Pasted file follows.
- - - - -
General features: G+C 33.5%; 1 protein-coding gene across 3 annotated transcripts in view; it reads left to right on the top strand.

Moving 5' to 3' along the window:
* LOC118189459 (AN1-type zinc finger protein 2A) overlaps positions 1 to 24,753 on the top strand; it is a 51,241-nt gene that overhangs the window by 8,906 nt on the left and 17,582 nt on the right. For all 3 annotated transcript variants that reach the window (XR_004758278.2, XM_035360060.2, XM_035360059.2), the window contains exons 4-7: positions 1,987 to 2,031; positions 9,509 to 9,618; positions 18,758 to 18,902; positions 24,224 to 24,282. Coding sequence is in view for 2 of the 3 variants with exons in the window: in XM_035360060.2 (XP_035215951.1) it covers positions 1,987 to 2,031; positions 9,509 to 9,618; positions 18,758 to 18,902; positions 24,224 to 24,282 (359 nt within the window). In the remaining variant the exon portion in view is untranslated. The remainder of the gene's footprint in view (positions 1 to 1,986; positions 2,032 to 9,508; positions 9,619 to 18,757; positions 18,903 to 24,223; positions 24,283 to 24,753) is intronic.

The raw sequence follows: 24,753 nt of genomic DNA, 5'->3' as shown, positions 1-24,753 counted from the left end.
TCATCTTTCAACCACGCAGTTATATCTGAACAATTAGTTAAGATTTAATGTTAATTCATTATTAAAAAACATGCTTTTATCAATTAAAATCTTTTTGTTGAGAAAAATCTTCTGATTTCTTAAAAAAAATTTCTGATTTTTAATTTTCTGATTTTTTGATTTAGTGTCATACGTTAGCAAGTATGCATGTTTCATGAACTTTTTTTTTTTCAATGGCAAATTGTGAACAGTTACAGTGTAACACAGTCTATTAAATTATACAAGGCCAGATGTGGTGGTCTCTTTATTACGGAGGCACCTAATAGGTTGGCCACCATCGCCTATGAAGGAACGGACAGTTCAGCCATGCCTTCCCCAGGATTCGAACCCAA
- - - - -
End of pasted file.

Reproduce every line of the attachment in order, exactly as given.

General features: G+C 33.5%; 1 protein-coding gene across 3 annotated transcripts in view; it reads left to right on the top strand.

Moving 5' to 3' along the window:
* LOC118189459 (AN1-type zinc finger protein 2A) overlaps positions 1 to 24,753 on the top strand; it is a 51,241-nt gene that overhangs the window by 8,906 nt on the left and 17,582 nt on the right. For all 3 annotated transcript variants that reach the window (XR_004758278.2, XM_035360060.2, XM_035360059.2), the window contains exons 4-7: positions 1,987 to 2,031; positions 9,509 to 9,618; positions 18,758 to 18,902; positions 24,224 to 24,282. Coding sequence is in view for 2 of the 3 variants with exons in the window: in XM_035360060.2 (XP_035215951.1) it covers positions 1,987 to 2,031; positions 9,509 to 9,618; positions 18,758 to 18,902; positions 24,224 to 24,282 (359 nt within the window). In the remaining variant the exon portion in view is untranslated. The remainder of the gene's footprint in view (positions 1 to 1,986; positions 2,032 to 9,508; positions 9,619 to 18,757; positions 18,903 to 24,223; positions 24,283 to 24,753) is intronic.

The raw sequence follows: 24,753 nt of genomic DNA, 5'->3' as shown, positions 1-24,753 counted from the left end.
TCATCTTTCAACCACGCAGTTATATCTGAACAATTAGTTAAGATTTAATGTTAATTCATTATTAAAAAACATGCTTTTATCAATTAAAATCTTTTTGTTGAGAAAAATCTTCTGATTTCTTAAAAAAAATTTCTGATTTTTAATTTTCTGATTTTTTGATTTAGTGTCATACGTTAGCAAGTATGCATGTTTCATGAACTTTTTTTTTTTCAATGGCAAATTGTGAACAGTTACAGTGTAACACAGTCTATTAAATTATACAAGGCCAGATGTGGTGGTCTCTTTATTACGGAGGCACCTAATAGGTTGGCCACCATCGCCTATGAAGGAACGGACAGTTCAGCCATGCCTTCCCCAGGATTCGAACCCAA